In addition to women's advocates being at the table, Smeal urged the consideration of improvements to the social security system which would strengthen the system for women and eliminate inequities. "As absolutely crucial as the social security system is to women's economic security, the system is based on demographics of marriage and work patterns which have changed. As a result, there is a substantial benefit gap between male and female social security recipients. Retired women workers receive an average of $621 in monthly benefits compared with retired men workers who receive an average of $810 per month.

"Women are penalized for their traditional care-taking roles. For example, leaving the labor force to provide care to children or elderly parents dramatically lowers women's lifetime average earnings and, in turn, their social security benefit payouts. And women are penalized as wage earners. Social Security taxes lower income workers, who are disproportionately women, at a higher average rate because the tax is levied currently on only the first $68,400 of income. Moreover, wage discrimination against women in the labor market not only keeps most women as lower income earners, but also results in lower social security benefits," said Smeal.

Smeal continued, "In adopting reforms, every reform must be assessed for its impact on women. For example, increasing the number of work years used as a base for the calculation of benefits from 35 to 38 disadvantages women who take time out of the workforce to take care of family members. We must use this opportunity of reforming social security to strengthen it for women." Among the possible reforms which Smeal said merited consideration to improve the treatment of women were:

*?Establishing earning sharing allocating 50% of both spouses' earnings to each spouse so that each individual pays into the social security system and collects benefits in her or his own right.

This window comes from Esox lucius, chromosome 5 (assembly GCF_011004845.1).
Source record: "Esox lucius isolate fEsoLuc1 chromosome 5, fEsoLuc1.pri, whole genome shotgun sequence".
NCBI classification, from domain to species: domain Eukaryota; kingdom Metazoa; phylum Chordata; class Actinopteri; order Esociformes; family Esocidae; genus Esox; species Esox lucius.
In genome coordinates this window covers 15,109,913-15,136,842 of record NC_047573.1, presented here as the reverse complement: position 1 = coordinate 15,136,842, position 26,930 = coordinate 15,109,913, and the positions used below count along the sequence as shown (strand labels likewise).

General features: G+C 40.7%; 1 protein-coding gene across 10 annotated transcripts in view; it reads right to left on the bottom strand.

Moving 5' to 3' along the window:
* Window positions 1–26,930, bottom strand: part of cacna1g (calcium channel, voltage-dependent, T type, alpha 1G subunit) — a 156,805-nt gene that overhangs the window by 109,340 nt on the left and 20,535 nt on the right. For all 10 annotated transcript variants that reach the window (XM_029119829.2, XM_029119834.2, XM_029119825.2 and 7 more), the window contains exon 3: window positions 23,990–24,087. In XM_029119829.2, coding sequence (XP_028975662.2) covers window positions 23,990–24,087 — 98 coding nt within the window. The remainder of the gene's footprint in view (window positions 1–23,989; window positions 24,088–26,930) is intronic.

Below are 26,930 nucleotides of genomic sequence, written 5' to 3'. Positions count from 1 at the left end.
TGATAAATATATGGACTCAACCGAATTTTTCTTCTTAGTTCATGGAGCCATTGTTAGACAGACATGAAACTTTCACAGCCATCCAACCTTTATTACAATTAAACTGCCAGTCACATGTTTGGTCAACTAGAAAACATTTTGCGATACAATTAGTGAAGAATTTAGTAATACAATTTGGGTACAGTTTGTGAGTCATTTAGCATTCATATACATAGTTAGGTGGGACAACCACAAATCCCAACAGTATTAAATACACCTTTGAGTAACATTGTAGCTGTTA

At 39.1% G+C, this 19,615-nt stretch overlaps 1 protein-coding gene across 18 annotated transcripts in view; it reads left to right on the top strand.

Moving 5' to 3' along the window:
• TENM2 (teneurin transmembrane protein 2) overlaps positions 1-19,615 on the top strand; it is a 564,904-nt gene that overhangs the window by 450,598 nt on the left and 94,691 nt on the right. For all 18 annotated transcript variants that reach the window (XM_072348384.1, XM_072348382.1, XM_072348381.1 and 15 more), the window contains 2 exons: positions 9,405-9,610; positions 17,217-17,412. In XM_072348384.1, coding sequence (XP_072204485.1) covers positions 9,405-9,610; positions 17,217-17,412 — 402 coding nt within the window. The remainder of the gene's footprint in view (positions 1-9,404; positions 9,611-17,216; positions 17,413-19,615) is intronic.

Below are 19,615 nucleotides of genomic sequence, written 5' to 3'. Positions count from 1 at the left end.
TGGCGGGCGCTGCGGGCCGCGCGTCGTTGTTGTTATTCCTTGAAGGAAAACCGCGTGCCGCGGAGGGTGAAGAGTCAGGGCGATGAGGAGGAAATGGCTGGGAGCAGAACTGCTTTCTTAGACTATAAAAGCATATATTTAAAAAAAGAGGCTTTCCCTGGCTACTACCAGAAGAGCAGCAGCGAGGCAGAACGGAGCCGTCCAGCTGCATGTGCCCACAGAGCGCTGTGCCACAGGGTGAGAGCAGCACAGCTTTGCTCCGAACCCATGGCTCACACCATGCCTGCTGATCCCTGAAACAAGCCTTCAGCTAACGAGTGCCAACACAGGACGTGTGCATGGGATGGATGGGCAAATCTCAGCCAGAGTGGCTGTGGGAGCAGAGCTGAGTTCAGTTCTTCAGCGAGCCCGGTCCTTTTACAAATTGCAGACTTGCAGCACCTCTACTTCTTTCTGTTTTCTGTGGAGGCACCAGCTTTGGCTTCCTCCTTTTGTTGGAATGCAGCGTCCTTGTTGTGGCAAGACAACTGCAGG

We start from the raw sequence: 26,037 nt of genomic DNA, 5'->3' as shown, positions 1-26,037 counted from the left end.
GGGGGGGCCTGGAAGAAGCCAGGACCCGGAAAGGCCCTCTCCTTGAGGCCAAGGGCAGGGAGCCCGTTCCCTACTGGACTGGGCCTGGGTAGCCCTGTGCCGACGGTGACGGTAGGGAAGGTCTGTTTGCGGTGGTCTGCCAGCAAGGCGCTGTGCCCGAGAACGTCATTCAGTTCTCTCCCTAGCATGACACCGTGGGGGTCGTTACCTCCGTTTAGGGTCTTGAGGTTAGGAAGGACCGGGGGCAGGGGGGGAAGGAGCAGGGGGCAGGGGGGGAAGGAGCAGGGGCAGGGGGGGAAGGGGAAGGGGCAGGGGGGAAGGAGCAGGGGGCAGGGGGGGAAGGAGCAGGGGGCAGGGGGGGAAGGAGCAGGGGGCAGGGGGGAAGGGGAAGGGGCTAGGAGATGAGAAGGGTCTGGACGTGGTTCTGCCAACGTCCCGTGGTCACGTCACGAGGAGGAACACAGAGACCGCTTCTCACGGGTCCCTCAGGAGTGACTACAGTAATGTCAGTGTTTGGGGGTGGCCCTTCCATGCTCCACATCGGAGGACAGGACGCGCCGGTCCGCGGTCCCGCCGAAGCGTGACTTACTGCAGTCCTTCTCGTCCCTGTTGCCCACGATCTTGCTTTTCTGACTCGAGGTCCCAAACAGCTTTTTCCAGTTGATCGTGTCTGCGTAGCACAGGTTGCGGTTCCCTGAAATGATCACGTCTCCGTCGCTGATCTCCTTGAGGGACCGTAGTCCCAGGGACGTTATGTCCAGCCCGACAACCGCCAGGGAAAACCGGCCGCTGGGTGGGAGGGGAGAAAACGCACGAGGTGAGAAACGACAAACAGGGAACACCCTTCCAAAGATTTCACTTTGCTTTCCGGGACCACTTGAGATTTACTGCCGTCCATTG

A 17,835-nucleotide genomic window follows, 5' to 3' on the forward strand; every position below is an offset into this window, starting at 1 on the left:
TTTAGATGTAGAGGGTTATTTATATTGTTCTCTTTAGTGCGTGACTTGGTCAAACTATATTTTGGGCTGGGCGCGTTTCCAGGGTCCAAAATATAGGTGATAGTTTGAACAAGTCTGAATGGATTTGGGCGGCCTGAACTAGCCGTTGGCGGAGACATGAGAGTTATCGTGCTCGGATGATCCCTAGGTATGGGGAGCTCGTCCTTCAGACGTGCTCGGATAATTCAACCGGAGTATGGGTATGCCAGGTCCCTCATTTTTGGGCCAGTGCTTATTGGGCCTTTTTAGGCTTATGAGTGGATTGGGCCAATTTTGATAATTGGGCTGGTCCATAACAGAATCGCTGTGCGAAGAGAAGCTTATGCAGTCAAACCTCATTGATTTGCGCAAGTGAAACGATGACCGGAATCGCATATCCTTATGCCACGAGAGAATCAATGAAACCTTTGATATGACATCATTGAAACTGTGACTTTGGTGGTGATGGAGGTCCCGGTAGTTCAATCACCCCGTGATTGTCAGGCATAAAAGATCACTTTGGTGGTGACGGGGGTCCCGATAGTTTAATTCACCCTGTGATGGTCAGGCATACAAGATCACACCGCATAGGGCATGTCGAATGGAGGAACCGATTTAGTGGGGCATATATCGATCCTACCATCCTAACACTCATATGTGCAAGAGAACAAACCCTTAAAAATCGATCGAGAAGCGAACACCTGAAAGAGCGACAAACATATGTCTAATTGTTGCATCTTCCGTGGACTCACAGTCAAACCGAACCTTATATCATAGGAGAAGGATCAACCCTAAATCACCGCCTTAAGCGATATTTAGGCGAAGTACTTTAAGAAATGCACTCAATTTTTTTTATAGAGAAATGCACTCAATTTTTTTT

*?Crediting, rather than penalizing, individuals providing child care or elderly care for their families.

*?Changing distribution of spousal and primary earner benefit to 75% of total benefit for spouse and 75% of total benefit for primary earner. Currently, the primary earner receives 100% and the spouse 50%.

*?Raising the cap on social security taxes in order to remove the additional tax burden on secondary wage earners.

For more information or to schedule interviews, contact Justine Andronici or Harriet Trudell at 703-522-2214.



October 28, 1997


Washington DC -- The Feminist Majority joined the National Organization for Women and other women's organizations in deploring Nike's use of overseas sweatshops which exploit women workers, paying them as little as 20 cents per hour or $1.60 a day in Vietnam - hardly enough to eat on, let alone pay rent, clothing, health care and more. Nike women's empowerment ads aimed at the US market are in sharp contrast to the treatment of women workers in these sweatshops. Eighty to ninety percent of the workers in these sweatshops of Vietnam, Indonesia, and China are women.

Women's groups have applauded the women's empowerment messages of Nike ads. However, young women in Nike subcontracted factories in Southeast Asia also have a right both to self-empowerment and a decent wage.

"The message in Nike's women's empowerment ads are strong," said Feminist Majority President, Eleanor Smeal, "but there's a disconnect between that message and the way Nike pays and treats its workers, especially its women workers. Sweatshops, which all of us thought were a thing of the past, are back again. And just like the feminists at the turn of the century fought sweatshops, it's incumbent on us to do the same."

Just 10% of Nike's annual $978 million a year advertising budget would lift Nike's subcontracted workers' wages to a livable level. "The treatment and pay of women workers in Southeast Asia must be higher on Nike's priority list," said Smeal. "Like the economy is global, the women's movement is global. Women in the United States must leverage our consumer power for these exploited women. We cannot tolerate inhumane wages or sexual harassment in the United States or abroad."

Women's groups are calling for an increase in wages for Nike subcontracted workers and for local independent monitors to ensure compliance with local labor laws and Nike's code of conduct.

The Feminist Majority, a non-profit organization, works toward achieving political, social, and economic equality for all women. The Feminist Majority is in the forefront of creating innovative feminist research, education, and training programs for women's equality and empowerment both in the United States and abroad.




NOW Legal Defense & Education Fund

120 Maryland Ave., NE.

Washington, DC 20002

(202) 544-4470

546-8605 (fax)


July 17, 1996




*?Loss Of Entitlement

*?Lifetime Time Limits

*?Work Requirements

*?Child Exclusion Policies

*?Additional Provisions



Loss of entitlement

Under the block grant format, with the elimination of the federal AFDC entitlement, battered women will have no guaranteed "safety net" to rely on if a state's welfare funds are depleted. Without the state or federal guarantees of economic assistance, women will be unable to flee violence and may suffer continuing and potentially life-threatening abuse. "Like it or not, Aid to Families with Dependent Children plays a key role in saving battered women's lives." 1